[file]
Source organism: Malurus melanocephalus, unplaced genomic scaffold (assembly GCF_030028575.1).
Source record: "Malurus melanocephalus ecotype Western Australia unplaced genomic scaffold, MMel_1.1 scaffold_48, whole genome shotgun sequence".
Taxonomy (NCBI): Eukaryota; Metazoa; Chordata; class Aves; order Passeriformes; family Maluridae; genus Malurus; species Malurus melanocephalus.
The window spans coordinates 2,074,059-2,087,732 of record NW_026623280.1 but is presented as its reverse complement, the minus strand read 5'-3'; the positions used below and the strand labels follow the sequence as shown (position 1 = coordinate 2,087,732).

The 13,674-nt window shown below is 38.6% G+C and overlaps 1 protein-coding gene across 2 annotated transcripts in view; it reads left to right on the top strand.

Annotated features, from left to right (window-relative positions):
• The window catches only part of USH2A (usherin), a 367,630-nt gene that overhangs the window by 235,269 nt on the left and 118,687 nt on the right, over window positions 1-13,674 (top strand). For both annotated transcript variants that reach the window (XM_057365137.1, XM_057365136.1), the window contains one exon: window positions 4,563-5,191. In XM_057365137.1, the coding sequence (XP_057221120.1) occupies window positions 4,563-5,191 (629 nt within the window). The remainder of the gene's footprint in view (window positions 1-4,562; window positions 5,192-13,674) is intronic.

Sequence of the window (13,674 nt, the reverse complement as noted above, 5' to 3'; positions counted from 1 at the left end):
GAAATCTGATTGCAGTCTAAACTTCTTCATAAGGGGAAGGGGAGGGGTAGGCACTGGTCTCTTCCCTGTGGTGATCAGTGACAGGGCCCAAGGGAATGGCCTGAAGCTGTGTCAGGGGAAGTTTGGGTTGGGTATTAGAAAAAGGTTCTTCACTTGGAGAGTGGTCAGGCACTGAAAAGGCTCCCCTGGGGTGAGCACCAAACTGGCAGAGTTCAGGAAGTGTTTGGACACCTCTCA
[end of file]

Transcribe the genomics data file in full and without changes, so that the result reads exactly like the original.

Source organism: Malurus melanocephalus, unplaced genomic scaffold (assembly GCF_030028575.1).
Source record: "Malurus melanocephalus ecotype Western Australia unplaced genomic scaffold, MMel_1.1 scaffold_48, whole genome shotgun sequence".
Taxonomy (NCBI): Eukaryota; Metazoa; Chordata; class Aves; order Passeriformes; family Maluridae; genus Malurus; species Malurus melanocephalus.
The window spans coordinates 2,074,059-2,087,732 of record NW_026623280.1 but is presented as its reverse complement, the minus strand read 5'-3'; the positions used below and the strand labels follow the sequence as shown (position 1 = coordinate 2,087,732).

The 13,674-nt window shown below is 38.6% G+C and overlaps 1 protein-coding gene across 2 annotated transcripts in view; it reads left to right on the top strand.

Annotated features, from left to right (window-relative positions):
• The window catches only part of USH2A (usherin), a 367,630-nt gene that overhangs the window by 235,269 nt on the left and 118,687 nt on the right, over window positions 1-13,674 (top strand). For both annotated transcript variants that reach the window (XM_057365137.1, XM_057365136.1), the window contains one exon: window positions 4,563-5,191. In XM_057365137.1, the coding sequence (XP_057221120.1) occupies window positions 4,563-5,191 (629 nt within the window). The remainder of the gene's footprint in view (window positions 1-4,562; window positions 5,192-13,674) is intronic.

Sequence of the window (13,674 nt, the reverse complement as noted above, 5' to 3'; positions counted from 1 at the left end):
GAAATCTGATTGCAGTCTAAACTTCTTCATAAGGGGAAGGGGAGGGGTAGGCACTGGTCTCTTCCCTGTGGTGATCAGTGACAGGGCCCAAGGGAATGGCCTGAAGCTGTGTCAGGGGAAGTTTGGGTTGGGTATTAGAAAAAGGTTCTTCACTTGGAGAGTGGTCAGGCACTGAAAAGGCTCCCCTGGGGTGAGCACCAAACTGGCAGAGTTCAGGAAGTGTTTGGACACCTCTCA